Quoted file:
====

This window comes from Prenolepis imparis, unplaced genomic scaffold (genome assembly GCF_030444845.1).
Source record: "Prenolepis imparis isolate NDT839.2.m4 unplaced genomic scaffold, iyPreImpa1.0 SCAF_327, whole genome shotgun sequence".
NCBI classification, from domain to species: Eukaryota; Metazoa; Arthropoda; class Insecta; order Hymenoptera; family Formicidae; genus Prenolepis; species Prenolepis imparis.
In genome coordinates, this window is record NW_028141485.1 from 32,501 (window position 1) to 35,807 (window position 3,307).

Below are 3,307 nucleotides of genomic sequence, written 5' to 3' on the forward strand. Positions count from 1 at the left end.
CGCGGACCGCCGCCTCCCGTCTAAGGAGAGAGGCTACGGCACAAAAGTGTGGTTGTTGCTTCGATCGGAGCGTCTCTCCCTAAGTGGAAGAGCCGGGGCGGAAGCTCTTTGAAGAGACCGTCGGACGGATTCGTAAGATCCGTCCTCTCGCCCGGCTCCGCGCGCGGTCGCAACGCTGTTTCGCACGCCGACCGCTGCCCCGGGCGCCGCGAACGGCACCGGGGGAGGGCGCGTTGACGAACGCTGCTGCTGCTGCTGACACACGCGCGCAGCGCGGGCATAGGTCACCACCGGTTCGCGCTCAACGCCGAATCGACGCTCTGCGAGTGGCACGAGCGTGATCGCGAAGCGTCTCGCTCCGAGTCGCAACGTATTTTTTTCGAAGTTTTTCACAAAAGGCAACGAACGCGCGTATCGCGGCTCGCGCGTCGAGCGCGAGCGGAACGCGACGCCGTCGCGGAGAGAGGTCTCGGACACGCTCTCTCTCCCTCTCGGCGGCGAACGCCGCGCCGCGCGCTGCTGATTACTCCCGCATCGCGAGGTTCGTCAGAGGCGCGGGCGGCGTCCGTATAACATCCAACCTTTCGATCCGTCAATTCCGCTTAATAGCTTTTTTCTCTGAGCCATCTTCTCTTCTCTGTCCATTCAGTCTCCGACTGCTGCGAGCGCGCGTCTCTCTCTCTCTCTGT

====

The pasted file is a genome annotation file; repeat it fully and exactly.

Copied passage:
This window comes from Prenolepis imparis, unplaced genomic scaffold (genome assembly GCF_030444845.1).
Source record: "Prenolepis imparis isolate NDT839.2.m4 unplaced genomic scaffold, iyPreImpa1.0 SCAF_327, whole genome shotgun sequence".
NCBI classification, from domain to species: Eukaryota; Metazoa; Arthropoda; class Insecta; order Hymenoptera; family Formicidae; genus Prenolepis; species Prenolepis imparis.
In genome coordinates, this window is record NW_028141485.1 from 32,501 (window position 1) to 35,807 (window position 3,307).

Below are 3,307 nucleotides of genomic sequence, written 5' to 3' on the forward strand. Positions count from 1 at the left end.
CGCGGACCGCCGCCTCCCGTCTAAGGAGAGAGGCTACGGCACAAAAGTGTGGTTGTTGCTTCGATCGGAGCGTCTCTCCCTAAGTGGAAGAGCCGGGGCGGAAGCTCTTTGAAGAGACCGTCGGACGGATTCGTAAGATCCGTCCTCTCGCCCGGCTCCGCGCGCGGTCGCAACGCTGTTTCGCACGCCGACCGCTGCCCCGGGCGCCGCGAACGGCACCGGGGGAGGGCGCGTTGACGAACGCTGCTGCTGCTGCTGACACACGCGCGCAGCGCGGGCATAGGTCACCACCGGTTCGCGCTCAACGCCGAATCGACGCTCTGCGAGTGGCACGAGCGTGATCGCGAAGCGTCTCGCTCCGAGTCGCAACGTATTTTTTTCGAAGTTTTTCACAAAAGGCAACGAACGCGCGTATCGCGGCTCGCGCGTCGAGCGCGAGCGGAACGCGACGCCGTCGCGGAGAGAGGTCTCGGACACGCTCTCTCTCCCTCTCGGCGGCGAACGCCGCGCCGCGCGCTGCTGATTACTCCCGCATCGCGAGGTTCGTCAGAGGCGCGGGCGGCGTCCGTATAACATCCAACCTTTCGATCCGTCAATTCCGCTTAATAGCTTTTTTCTCTGAGCCATCTTCTCTTCTCTGTCCATTCAGTCTCCGACTGCTGCGAGCGCGCGTCTCTCTCTCTCTCTGT